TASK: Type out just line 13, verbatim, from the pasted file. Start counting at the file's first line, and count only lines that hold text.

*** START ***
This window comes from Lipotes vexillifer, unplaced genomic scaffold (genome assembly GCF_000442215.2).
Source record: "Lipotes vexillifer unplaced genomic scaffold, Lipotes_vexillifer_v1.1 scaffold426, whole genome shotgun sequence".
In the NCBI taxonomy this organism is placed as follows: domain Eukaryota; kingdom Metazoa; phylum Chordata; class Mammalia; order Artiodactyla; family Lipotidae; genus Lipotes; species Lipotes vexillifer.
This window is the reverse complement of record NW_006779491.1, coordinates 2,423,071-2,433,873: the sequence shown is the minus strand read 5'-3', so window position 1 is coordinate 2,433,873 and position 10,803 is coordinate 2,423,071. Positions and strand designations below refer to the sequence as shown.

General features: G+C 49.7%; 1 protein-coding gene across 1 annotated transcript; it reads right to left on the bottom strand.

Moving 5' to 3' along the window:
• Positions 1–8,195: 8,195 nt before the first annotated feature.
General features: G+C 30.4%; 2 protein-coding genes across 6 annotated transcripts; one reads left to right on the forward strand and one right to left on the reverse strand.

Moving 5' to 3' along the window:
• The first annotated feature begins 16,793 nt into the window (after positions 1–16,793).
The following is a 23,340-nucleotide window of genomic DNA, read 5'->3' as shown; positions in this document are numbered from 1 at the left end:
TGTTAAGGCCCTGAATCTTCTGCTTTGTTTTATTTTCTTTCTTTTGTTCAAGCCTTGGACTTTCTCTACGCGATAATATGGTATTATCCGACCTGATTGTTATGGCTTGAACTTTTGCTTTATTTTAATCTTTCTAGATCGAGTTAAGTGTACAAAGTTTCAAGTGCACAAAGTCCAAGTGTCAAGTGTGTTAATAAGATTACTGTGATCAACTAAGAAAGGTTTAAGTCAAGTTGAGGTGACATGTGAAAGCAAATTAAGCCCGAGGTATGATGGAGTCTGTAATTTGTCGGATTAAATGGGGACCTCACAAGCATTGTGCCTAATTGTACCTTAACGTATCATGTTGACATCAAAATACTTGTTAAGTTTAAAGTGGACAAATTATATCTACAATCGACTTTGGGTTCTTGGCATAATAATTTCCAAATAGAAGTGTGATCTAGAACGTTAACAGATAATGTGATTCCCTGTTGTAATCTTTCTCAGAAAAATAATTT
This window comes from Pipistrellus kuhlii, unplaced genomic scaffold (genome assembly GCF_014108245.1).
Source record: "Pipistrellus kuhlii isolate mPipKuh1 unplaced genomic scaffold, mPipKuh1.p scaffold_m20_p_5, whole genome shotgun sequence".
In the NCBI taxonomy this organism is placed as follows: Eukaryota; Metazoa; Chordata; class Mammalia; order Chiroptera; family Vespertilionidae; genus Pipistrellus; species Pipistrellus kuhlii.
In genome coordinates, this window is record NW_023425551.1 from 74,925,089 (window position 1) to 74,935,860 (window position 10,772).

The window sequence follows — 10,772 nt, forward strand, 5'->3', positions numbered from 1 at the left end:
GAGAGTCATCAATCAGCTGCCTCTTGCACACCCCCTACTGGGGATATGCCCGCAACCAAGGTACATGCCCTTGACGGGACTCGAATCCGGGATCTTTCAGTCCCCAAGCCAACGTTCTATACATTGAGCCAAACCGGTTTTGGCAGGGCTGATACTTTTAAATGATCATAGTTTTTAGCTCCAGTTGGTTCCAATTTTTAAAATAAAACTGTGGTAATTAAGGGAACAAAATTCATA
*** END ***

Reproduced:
This window comes from Pipistrellus kuhlii, unplaced genomic scaffold (genome assembly GCF_014108245.1).